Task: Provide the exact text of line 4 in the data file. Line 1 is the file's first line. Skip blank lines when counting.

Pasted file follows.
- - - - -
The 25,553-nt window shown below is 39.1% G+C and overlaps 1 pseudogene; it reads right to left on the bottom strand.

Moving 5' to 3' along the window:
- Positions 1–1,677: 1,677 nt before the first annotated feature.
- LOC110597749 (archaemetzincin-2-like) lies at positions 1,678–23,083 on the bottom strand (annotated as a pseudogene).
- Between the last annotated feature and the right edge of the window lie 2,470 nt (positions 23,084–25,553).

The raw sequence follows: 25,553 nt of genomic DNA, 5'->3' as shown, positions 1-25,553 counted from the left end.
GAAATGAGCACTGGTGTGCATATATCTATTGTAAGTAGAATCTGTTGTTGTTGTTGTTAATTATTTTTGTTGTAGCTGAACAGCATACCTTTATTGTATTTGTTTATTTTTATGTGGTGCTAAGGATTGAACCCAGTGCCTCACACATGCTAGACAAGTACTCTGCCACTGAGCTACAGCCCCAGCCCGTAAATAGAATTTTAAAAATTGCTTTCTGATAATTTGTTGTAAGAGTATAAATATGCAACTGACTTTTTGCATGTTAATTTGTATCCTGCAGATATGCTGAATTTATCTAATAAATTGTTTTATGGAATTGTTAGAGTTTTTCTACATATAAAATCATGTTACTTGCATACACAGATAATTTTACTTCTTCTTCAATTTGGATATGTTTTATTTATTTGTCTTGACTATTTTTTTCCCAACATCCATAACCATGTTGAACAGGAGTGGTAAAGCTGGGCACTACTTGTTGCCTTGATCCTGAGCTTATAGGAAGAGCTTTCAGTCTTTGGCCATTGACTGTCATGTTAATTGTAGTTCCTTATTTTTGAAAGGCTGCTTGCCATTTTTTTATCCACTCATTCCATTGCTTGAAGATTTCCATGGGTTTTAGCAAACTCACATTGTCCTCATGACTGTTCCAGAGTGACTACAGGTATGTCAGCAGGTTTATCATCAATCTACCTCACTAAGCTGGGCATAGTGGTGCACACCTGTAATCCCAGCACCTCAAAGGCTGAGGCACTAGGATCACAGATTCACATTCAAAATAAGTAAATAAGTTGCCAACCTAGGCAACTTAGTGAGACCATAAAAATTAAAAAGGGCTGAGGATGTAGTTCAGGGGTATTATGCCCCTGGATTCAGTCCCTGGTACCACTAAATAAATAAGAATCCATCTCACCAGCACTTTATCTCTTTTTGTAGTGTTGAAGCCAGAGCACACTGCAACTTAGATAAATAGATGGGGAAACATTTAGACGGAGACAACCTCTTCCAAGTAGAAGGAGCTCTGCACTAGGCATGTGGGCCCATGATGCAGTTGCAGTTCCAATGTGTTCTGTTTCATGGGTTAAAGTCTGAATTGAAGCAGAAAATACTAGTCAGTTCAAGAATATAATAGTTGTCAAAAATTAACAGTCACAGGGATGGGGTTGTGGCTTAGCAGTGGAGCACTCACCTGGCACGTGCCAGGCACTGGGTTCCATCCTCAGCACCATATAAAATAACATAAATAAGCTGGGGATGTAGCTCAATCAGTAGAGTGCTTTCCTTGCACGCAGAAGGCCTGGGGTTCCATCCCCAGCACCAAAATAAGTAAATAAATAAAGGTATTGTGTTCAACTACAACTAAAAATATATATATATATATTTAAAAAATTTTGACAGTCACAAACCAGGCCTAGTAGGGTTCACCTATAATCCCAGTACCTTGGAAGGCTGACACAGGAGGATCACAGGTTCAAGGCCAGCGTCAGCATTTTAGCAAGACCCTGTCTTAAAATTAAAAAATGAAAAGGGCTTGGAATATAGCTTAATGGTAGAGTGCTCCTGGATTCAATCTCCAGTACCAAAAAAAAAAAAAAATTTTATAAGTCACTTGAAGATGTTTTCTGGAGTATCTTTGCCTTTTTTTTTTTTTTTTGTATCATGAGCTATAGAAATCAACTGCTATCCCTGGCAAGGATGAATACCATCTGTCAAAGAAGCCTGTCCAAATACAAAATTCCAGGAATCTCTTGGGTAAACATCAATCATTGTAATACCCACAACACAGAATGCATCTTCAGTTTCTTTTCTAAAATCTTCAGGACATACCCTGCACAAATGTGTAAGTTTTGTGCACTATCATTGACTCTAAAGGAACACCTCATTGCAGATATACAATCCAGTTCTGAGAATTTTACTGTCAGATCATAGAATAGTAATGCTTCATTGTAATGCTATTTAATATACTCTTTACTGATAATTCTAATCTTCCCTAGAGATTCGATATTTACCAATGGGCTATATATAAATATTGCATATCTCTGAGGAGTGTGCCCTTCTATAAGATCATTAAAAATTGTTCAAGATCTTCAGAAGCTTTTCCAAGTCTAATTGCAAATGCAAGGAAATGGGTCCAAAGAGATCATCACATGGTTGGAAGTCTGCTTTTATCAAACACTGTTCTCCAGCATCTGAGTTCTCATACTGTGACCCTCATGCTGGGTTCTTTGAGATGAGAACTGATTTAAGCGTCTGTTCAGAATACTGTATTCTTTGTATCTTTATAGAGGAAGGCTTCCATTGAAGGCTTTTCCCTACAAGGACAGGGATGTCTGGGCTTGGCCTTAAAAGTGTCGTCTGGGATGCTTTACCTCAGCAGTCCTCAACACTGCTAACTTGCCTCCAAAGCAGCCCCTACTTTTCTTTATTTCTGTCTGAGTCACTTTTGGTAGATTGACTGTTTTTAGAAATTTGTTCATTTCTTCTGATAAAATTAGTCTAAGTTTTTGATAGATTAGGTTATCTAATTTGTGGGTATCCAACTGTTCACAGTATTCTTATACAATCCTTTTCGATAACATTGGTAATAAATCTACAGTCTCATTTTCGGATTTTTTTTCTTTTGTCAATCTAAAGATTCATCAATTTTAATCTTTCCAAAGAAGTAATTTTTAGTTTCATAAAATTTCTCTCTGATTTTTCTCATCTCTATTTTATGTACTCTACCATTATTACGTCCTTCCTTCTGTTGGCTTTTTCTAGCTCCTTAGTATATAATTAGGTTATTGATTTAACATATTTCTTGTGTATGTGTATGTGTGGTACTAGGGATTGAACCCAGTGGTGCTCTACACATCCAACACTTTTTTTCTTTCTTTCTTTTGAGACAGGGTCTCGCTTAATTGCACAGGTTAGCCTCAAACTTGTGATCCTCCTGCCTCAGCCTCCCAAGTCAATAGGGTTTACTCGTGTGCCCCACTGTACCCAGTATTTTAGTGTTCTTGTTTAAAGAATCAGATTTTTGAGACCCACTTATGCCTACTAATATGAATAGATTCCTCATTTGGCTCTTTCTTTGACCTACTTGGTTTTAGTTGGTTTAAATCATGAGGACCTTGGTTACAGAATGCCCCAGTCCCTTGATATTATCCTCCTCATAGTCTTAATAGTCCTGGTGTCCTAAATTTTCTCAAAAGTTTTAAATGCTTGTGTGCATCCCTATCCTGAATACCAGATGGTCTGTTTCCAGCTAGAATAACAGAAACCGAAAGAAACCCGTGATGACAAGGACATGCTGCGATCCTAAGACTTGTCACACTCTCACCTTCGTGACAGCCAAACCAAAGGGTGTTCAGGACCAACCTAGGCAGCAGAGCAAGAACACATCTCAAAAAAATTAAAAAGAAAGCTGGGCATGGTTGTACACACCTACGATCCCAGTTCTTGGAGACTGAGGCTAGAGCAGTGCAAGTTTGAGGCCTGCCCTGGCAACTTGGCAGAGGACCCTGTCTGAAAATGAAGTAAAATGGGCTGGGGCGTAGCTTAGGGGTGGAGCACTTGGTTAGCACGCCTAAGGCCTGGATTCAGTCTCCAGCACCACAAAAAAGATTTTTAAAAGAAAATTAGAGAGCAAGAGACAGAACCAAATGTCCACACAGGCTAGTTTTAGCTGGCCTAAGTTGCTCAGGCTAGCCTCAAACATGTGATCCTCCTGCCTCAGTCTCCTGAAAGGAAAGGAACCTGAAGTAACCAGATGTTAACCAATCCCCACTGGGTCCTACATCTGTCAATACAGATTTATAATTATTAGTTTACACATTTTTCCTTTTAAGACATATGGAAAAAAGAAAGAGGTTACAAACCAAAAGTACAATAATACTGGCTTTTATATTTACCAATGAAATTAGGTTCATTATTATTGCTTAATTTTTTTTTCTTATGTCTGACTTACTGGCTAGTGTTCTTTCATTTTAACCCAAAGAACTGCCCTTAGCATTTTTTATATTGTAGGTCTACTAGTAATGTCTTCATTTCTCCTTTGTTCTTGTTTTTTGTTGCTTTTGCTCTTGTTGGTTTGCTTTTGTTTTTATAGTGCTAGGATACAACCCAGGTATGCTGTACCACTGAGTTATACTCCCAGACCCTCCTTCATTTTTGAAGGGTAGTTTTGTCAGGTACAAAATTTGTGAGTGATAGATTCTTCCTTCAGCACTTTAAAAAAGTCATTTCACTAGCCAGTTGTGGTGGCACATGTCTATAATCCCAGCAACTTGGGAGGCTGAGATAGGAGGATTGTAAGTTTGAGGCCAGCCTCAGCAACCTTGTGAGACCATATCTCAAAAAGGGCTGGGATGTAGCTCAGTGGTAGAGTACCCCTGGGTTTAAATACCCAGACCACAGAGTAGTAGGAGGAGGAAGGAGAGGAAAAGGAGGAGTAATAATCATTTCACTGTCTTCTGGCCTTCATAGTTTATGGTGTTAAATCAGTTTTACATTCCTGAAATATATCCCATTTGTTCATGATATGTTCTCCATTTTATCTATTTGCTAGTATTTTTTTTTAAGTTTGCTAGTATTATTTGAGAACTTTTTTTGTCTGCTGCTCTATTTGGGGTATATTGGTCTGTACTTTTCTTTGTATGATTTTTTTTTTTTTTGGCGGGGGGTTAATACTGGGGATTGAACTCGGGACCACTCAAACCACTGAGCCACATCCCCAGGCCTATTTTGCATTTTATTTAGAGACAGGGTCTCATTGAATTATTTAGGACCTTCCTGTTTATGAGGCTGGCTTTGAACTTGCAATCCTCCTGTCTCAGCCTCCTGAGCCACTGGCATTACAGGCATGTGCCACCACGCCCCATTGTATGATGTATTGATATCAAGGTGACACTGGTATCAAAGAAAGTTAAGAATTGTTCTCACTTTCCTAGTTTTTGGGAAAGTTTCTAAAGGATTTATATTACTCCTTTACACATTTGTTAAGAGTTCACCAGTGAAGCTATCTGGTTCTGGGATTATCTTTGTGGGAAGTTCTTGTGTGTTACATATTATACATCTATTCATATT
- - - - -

- LOC110597749 (archaemetzincin-2-like) lies at positions 1,678–23,083 on the bottom strand (annotated as a pseudogene).